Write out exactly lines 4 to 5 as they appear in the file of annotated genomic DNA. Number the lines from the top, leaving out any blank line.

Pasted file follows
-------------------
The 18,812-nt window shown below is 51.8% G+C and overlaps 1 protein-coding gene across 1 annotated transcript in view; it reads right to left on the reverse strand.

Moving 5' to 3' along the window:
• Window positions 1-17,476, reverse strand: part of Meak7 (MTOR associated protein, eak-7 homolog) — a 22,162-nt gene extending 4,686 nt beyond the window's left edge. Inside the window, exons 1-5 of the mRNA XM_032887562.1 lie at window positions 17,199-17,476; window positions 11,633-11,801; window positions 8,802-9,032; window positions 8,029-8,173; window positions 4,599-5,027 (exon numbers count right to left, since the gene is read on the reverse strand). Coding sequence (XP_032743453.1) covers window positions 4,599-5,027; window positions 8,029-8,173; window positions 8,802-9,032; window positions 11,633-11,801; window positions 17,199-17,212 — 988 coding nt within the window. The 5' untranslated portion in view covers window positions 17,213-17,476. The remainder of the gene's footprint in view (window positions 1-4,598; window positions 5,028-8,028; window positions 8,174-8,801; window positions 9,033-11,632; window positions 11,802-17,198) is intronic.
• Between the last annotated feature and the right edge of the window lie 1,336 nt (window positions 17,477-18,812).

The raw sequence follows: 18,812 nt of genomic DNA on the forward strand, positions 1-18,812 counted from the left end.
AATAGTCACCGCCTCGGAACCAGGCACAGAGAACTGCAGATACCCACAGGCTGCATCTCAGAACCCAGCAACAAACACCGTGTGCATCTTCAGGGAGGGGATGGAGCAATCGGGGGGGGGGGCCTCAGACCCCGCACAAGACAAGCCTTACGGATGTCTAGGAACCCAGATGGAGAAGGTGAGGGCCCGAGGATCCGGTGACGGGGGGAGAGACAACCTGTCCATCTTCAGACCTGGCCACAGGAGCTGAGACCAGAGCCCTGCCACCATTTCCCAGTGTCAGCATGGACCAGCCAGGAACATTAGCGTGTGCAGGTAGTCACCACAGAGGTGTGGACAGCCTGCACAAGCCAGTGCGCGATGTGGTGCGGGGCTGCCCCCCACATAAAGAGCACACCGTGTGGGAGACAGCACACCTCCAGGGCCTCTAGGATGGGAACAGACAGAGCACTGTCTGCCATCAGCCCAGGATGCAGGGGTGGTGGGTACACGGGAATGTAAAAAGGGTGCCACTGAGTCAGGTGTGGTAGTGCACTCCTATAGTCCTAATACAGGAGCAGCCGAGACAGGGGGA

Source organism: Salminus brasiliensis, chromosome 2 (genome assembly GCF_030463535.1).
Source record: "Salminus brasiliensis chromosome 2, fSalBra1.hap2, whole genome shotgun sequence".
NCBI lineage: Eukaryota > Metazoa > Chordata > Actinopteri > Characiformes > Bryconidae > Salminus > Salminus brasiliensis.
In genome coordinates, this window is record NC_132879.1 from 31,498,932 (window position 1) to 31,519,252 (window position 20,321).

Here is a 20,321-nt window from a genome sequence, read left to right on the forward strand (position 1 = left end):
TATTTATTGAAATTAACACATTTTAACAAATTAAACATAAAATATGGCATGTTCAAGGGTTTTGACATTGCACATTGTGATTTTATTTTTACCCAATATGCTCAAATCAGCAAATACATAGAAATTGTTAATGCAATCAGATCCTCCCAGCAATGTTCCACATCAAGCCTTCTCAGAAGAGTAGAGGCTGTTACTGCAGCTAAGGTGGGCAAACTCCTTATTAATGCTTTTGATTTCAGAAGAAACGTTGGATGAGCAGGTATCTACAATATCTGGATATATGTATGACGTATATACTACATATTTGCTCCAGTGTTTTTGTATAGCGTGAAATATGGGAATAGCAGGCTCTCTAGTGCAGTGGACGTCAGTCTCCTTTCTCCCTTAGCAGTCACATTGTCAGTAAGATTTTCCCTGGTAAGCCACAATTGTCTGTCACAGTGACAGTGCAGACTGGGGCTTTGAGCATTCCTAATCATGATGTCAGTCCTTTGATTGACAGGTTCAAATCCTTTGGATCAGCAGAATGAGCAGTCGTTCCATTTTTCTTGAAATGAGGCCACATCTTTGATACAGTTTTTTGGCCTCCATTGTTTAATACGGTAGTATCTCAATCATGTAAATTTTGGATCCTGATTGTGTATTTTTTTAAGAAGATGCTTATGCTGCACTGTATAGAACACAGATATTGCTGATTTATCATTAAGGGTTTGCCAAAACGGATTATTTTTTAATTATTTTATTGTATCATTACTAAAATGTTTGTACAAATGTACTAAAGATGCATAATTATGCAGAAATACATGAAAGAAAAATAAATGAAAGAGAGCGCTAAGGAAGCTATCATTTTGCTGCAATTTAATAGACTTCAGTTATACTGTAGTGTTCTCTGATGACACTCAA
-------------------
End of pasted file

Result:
• Between the last annotated feature and the right edge of the window lie 1,336 nt (window positions 17,477-18,812).

The raw sequence follows: 18,812 nt of genomic DNA on the forward strand, positions 1-18,812 counted from the left end.